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Interview

4 Skills That Landed Amy Seimetz ‘The Girlfriend Experience’

4 Skills That Landed Amy Seimetz ‘The Girlfriend Experience’
Photo Source: Kerry Hayes

“It’s kind of hard to say no when Steven Soderbergh asks you to direct your own television show,” says Amy Seimetz, who also produces, writes, and appears in “The Girlfriend Experience,” a 13-episode Starz drama loosely based on Soderbergh’s 2009 film starring Sasha Grey.

Although not yet a household name, Seimetz was handpicked by Soderbergh—along with Lodge Kerrigan, an indie director with a TV background (he directed episodes of “Homeland” and “The Americans”)—to create the series, which follows an ambitious law student (Riley Keough) navigating the dark, challenging, but sometimes rewarding terrain of high-end escorting. How did Seimetz get the gig? She pretty much can do, and does, everything.

“[Soderbergh] selected people who were scrappy and really understood how to make money stretch,” she explains. “He wanted to bring auteur-driven films to television, keeping in trend with what’s happening right now in television.” Seimetz is decidedly modest when speaking about landing the opportunity, asserting that her experience is “an anomaly.” But that doesn’t mean she’s undeserving; despite having worked in the industry for only about a decade, her helming “The Girlfriend Experience” comes down to anything but luck.

In 2012, Seimetz debuted “Sun Don’t Shine,” a Bonnie and Clyde story about a couple driving to St. Petersburg, Florida, with a dead body in their car, at SXSW. The film was critically adored, a remarkable and confident first feature from a talent who had, up until then, mostly worked in front of the camera. But the chance to spearhead her own project and control every aspect of production was hard-earned. Seimetz, like many artists, began as an eager and restless student who, lacking financial resources, became proficient in every aspect of filmmaking.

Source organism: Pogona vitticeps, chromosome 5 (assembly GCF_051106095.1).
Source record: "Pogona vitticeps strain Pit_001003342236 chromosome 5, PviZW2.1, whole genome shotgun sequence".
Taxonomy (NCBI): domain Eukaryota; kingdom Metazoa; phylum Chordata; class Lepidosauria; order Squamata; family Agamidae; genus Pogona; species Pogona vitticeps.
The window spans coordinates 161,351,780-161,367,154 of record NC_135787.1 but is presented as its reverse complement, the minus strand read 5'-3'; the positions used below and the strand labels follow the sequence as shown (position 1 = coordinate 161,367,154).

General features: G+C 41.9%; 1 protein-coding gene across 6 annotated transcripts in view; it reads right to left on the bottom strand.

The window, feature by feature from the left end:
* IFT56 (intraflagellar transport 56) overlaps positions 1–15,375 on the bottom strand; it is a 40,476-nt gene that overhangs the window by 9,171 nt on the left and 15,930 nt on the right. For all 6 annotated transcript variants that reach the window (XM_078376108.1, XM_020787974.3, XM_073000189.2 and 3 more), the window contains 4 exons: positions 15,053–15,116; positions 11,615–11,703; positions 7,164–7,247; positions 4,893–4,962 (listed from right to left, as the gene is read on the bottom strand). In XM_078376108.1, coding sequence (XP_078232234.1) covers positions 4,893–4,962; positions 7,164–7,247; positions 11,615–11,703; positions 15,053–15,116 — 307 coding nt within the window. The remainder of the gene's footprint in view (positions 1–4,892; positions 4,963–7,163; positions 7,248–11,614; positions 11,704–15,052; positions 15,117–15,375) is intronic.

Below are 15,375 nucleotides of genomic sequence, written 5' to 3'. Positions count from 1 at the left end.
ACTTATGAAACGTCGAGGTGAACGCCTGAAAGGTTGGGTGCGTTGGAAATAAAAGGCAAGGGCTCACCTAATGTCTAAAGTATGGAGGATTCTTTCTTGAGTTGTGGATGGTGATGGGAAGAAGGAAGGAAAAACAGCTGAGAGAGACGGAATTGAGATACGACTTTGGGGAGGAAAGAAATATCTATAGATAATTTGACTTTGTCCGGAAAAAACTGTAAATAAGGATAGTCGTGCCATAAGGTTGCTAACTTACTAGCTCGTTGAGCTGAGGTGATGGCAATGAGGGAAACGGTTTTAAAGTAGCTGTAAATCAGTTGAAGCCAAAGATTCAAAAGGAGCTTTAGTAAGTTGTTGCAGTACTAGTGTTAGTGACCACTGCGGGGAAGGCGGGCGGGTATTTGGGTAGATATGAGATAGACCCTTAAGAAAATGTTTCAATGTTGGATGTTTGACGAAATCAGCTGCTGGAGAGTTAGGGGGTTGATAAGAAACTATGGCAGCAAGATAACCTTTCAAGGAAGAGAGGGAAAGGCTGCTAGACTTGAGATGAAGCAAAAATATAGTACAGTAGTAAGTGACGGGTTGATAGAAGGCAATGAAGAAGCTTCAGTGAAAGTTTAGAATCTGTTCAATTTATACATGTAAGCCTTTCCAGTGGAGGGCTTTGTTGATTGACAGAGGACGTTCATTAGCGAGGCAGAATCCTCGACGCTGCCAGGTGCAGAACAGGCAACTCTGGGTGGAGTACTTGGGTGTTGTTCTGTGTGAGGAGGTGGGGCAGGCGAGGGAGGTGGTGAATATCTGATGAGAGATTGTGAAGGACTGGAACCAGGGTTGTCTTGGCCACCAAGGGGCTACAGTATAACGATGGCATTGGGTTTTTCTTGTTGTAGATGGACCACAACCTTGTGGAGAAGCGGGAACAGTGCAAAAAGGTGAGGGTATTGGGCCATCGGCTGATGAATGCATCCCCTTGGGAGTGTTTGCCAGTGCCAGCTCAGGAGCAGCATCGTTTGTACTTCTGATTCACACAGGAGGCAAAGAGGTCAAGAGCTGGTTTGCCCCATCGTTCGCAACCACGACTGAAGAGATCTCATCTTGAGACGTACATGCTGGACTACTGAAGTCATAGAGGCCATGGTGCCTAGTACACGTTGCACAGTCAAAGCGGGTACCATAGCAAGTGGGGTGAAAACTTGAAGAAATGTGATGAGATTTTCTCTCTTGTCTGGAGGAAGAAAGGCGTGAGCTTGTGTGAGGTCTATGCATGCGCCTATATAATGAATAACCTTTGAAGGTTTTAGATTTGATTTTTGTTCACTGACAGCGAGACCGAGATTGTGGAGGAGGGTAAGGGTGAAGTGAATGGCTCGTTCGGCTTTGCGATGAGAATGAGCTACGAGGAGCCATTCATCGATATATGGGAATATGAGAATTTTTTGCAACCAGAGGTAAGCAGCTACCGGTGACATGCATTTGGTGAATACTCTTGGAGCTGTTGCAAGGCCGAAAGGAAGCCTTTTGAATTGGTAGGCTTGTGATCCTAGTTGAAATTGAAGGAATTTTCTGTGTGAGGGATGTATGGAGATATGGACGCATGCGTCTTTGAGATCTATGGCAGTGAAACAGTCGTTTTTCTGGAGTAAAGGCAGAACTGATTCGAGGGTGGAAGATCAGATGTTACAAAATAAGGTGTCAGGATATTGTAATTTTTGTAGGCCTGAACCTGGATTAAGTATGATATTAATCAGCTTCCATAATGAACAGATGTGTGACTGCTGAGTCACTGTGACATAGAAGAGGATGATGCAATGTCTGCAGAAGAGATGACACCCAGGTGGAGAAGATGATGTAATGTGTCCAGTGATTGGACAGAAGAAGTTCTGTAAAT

“I quickly learned that the only way to really learn, especially the kind of filmmaking that I wanted to do, the stories that only I wanted to tell, was to just pick up a camera...wrangle a group of people together, and go and shoot a movie.”

So Seimetz dropped out of school, picked up a few cameras, learned how to edit and do sound, and ended up in rooms with people who would become both friends and collaborators. “I think the people I grew up in filmmaking with—Joe Swanberg, Adam Wingard, Ti West, and Lena Dunham—ended up being in each other’s films because we were all taking a camera and shooting and we were all wanting to make the stories we wanted to make,” she says. “We weren’t waiting for Hollywood to knock on our door.”

Before “Sun Don’t Shine,” Seimetz appeared in Dunham’s first feature, “Tiny Furniture,” and assumed various roles to help Swanberg make “Silver Bullets.” She also starred alongside Shane Carruth in his “Upstream Color” and played a substantial role on “The Killing.”

Ultimately, her experiences proved useful in directing, co-writing, co-producing, and co-starring in “The Girlfriend Experience.” “I guess the advantage that I have is because I’m not just a director and because I’m not just an actor or writer, I’m not constantly waiting for something to happen. I have all of these tools in the back of my head. It’s, like, Oh, if this doesn’t work out, I’ll just work on another script that I know I can execute and shoot for a certain budget.”

Learning those skills has clearly paid off. Seimetz is currently working on her strangest, largest role yet: acting in Ridley Scott’s “Alien: Covenant,” out in 2017.

“I feel like I’m a bit of a spy,” she jokes. “For me, I haven’t thought that big before only because my brain has always been, like, What can I make that’s in front of me right now? Right now I get to go onto a set that’s so huge and learn how to do that, which was never part of my possibilities in the past.”

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